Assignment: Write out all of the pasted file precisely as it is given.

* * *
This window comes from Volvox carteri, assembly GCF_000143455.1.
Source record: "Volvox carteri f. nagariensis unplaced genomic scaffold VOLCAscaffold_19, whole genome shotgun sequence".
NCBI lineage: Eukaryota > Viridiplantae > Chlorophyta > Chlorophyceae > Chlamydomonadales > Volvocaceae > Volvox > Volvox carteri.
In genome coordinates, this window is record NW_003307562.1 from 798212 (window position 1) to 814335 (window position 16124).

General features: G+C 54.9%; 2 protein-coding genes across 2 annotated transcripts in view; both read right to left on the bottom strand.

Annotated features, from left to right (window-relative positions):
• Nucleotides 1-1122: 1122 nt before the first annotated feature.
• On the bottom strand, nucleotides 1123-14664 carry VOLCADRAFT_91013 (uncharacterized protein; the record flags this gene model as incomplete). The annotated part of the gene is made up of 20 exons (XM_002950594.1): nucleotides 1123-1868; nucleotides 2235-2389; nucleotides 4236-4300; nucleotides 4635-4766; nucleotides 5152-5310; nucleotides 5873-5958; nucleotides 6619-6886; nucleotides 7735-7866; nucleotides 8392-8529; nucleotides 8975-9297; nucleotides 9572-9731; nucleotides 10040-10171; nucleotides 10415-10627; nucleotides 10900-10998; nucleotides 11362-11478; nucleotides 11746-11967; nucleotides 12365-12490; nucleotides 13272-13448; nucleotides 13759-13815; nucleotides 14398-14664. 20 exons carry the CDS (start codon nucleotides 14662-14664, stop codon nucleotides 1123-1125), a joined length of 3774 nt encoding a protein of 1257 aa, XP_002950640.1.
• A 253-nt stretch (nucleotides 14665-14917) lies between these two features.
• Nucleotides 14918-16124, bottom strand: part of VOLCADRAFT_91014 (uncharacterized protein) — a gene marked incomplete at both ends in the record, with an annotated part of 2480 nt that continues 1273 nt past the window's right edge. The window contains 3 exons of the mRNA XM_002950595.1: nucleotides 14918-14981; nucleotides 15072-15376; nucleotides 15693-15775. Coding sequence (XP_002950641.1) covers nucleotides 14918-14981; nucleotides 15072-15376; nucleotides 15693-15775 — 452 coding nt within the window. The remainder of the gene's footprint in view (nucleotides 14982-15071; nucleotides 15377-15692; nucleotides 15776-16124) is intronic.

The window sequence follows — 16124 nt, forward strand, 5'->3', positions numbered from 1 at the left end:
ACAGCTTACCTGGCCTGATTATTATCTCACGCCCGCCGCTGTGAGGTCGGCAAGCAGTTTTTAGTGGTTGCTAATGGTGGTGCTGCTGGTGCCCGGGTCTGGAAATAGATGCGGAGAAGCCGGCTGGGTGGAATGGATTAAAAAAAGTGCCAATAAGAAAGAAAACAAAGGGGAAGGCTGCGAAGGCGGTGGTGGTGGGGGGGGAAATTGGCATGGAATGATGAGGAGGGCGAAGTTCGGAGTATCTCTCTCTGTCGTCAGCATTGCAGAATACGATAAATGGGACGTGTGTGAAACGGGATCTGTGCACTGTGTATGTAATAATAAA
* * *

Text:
This window comes from Volvox carteri, assembly GCF_000143455.1.
Source record: "Volvox carteri f. nagariensis unplaced genomic scaffold VOLCAscaffold_19, whole genome shotgun sequence".
NCBI lineage: Eukaryota > Viridiplantae > Chlorophyta > Chlorophyceae > Chlamydomonadales > Volvocaceae > Volvox > Volvox carteri.
In genome coordinates, this window is record NW_003307562.1 from 798212 (window position 1) to 814335 (window position 16124).

General features: G+C 54.9%; 2 protein-coding genes across 2 annotated transcripts in view; both read right to left on the bottom strand.

Annotated features, from left to right (window-relative positions):
• Nucleotides 1-1122: 1122 nt before the first annotated feature.
• On the bottom strand, nucleotides 1123-14664 carry VOLCADRAFT_91013 (uncharacterized protein; the record flags this gene model as incomplete). The annotated part of the gene is made up of 20 exons (XM_002950594.1): nucleotides 1123-1868; nucleotides 2235-2389; nucleotides 4236-4300; nucleotides 4635-4766; nucleotides 5152-5310; nucleotides 5873-5958; nucleotides 6619-6886; nucleotides 7735-7866; nucleotides 8392-8529; nucleotides 8975-9297; nucleotides 9572-9731; nucleotides 10040-10171; nucleotides 10415-10627; nucleotides 10900-10998; nucleotides 11362-11478; nucleotides 11746-11967; nucleotides 12365-12490; nucleotides 13272-13448; nucleotides 13759-13815; nucleotides 14398-14664. 20 exons carry the CDS (start codon nucleotides 14662-14664, stop codon nucleotides 1123-1125), a joined length of 3774 nt encoding a protein of 1257 aa, XP_002950640.1.
• A 253-nt stretch (nucleotides 14665-14917) lies between these two features.
• Nucleotides 14918-16124, bottom strand: part of VOLCADRAFT_91014 (uncharacterized protein) — a gene marked incomplete at both ends in the record, with an annotated part of 2480 nt that continues 1273 nt past the window's right edge. The window contains 3 exons of the mRNA XM_002950595.1: nucleotides 14918-14981; nucleotides 15072-15376; nucleotides 15693-15775. Coding sequence (XP_002950641.1) covers nucleotides 14918-14981; nucleotides 15072-15376; nucleotides 15693-15775 — 452 coding nt within the window. The remainder of the gene's footprint in view (nucleotides 14982-15071; nucleotides 15377-15692; nucleotides 15776-16124) is intronic.

The window sequence follows — 16124 nt, forward strand, 5'->3', positions numbered from 1 at the left end:
ACAGCTTACCTGGCCTGATTATTATCTCACGCCCGCCGCTGTGAGGTCGGCAAGCAGTTTTTAGTGGTTGCTAATGGTGGTGCTGCTGGTGCCCGGGTCTGGAAATAGATGCGGAGAAGCCGGCTGGGTGGAATGGATTAAAAAAAGTGCCAATAAGAAAGAAAACAAAGGGGAAGGCTGCGAAGGCGGTGGTGGTGGGGGGGGAAATTGGCATGGAATGATGAGGAGGGCGAAGTTCGGAGTATCTCTCTCTGTCGTCAGCATTGCAGAATACGATAAATGGGACGTGTGTGAAACGGGATCTGTGCACTGTGTATGTAATAATAAA